Even more exciting than moving to Hollywood was the knowledge that she married a government secret agent. Walter’s work lost some of its luster for Kathryn when his absences from home became longer and more frequent. She suspected her new husband of infidelity.
She hired a private detective and together they uncovered Walter’s secret. His real name was James Watson. He was a bigamist, and a multiple murderer with no connection to the secret service. He killed at least 25 of his wives across the western U.S. and Canada.
There was no homicide bureau then. Sheriff Traeger investigated on his own. It was not a one-person job. At the successful end of the investigation, in 1921, Chief of the Criminal Division, Harry Wright, insisted that Sheriff Traeger create the Homicide Detail. That was the first step toward the modern bureau.
In the decades since the Bluebeard Watson case, Sheriff’s homicide bureau has tackled some of the most difficult, and bizarre, murders in the county’s history; and they continue to do amazing work.
Advancements in science have provided detectives with valuable tools, but no matter what the science, it will always take a detective’s insight and skill to put together a case.
Speaking with Mike Fratantoni, the Sheriff’s museum curator, we agreed that each generation of homicide detectives passes the torch to those who follow. It is a tradition of which the department is justifiably proud.
I research a lot of heinous crimes for this blog. But, sometimes, I tumble down a research rabbit hole and find a character who captures my imagination; then I follow them through their time in Los Angeles.
Each person is a thread in the fabric of the city. Which is how I came to Babette Fontaine. I tugged on a random thread. I saw an article about her and was fascinated. I would describe Babette as an entrepreneur who shared qualities with other transplants to Los Angeles during the 1930s and 1940s. Growing up in rural America, and coming of age during the Great Depression, Babette had nothing handed to her.
Conservative perceptions of women at the time dictated the employment available to them. Even programs in President Roosevelt’s New Deal restricted women.
They could not join the Civilian Conservation Corps, and other programs put them into housekeeping jobs. I imagine, as the daughter of a Kentucky miner, Babette preferred not to be stuck in front of a stove or behind a desk. She became a burlesque performer instead and traveled the east coast for a few years as a dancer.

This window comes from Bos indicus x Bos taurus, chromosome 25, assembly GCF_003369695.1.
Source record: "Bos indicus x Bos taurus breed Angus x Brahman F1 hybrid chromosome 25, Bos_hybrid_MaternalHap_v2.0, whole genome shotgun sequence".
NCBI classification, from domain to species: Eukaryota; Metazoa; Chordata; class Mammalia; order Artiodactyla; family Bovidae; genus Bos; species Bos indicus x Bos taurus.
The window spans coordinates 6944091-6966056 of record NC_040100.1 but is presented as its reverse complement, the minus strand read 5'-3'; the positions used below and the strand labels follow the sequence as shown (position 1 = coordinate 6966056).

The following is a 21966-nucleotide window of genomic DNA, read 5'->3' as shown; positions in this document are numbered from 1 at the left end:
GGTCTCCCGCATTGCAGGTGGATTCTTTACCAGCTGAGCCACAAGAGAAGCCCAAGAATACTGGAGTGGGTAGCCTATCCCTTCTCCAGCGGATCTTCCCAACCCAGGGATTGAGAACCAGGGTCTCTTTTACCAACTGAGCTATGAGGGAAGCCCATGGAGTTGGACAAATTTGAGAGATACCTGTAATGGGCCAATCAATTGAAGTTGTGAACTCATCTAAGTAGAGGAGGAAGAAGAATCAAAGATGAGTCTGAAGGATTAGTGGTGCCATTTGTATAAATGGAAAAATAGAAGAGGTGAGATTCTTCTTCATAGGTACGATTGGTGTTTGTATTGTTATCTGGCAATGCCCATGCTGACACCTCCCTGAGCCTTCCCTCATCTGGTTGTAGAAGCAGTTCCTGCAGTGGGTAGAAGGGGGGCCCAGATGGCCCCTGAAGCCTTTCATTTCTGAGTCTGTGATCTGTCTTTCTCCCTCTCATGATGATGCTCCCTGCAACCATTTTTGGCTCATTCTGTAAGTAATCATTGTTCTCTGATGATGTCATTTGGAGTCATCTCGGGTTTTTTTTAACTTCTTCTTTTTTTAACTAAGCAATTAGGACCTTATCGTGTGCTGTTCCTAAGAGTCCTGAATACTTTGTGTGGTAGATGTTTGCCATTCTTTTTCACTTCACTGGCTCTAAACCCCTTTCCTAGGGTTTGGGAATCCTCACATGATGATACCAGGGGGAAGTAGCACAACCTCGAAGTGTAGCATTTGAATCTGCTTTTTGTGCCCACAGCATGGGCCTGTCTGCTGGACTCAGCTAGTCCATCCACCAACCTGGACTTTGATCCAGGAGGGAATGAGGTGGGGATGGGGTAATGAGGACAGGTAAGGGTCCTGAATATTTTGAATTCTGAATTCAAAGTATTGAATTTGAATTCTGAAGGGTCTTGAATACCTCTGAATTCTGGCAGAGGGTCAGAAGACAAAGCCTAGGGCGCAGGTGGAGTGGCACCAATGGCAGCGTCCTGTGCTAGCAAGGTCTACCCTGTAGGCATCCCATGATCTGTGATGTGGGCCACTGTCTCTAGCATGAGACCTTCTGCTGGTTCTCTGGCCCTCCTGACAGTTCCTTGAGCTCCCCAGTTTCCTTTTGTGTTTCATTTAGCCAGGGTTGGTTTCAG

I love women who defy the conventions and expections of their time. Babette was a rebel.
By the 1930s, American burlesque shows were unrecognizable from their 16th century English literary antecedents. Burlesque during the Great Depression was a training ground for many great comedians and actors whose careers took off in mainstream movies and television during the 1940s and 1950s. Dozens of legendary strippers, Sally Rand, Gypsy Rose Lee, and my favorite, Betty “Ball of Fire” Rowland, began their careers in the 1930s.
Chicago police arrested Sally Rand four times in a single day at the 1933 World’s Fair for her fan dance. Feathers, bubbles, and snakes became props for inspired dancers. Other dancers came up with their own signature acts.
In 1936, Babette Fontaine painted her body bronze in imitation of a statue, and became known professionally as the Bronze Venus. The gimmick made her a featured player in Parlez Vous Paree, a burlesque revue produced by Earl Taylor. Babette wasn’t the only woman to claim the Bronze Venus moniker.
Beginning in the 1920s, black mega-star Josephine Baker was called Bronze Venus. Baker didn’t need paint to glow like a work of art. Others to advertise themselves as Bronze Venus were Ha Cha San, Bobby Lynn, Collette, and La Tonda.
Born to Burns and Maude Mccarty in rural Kentucky in 1916, Babette’s birth name may have been Dorothy. While Dorothy is an ideal name for a schoolteacher or housewife; Babette Fontaine looks better on a theater marquee.
The Parlez-Vous Paree show debuted in September 1936. It was a large production and featured scores of entertainers. They billed one as a stooge-like comedian. I wonder. Did he throw pies or chuckle nyuk, nyuk, nyuk?
A few months following the opening of the show, Babette’s name is prominently displayed in ads. The last mention of her is in November 1938.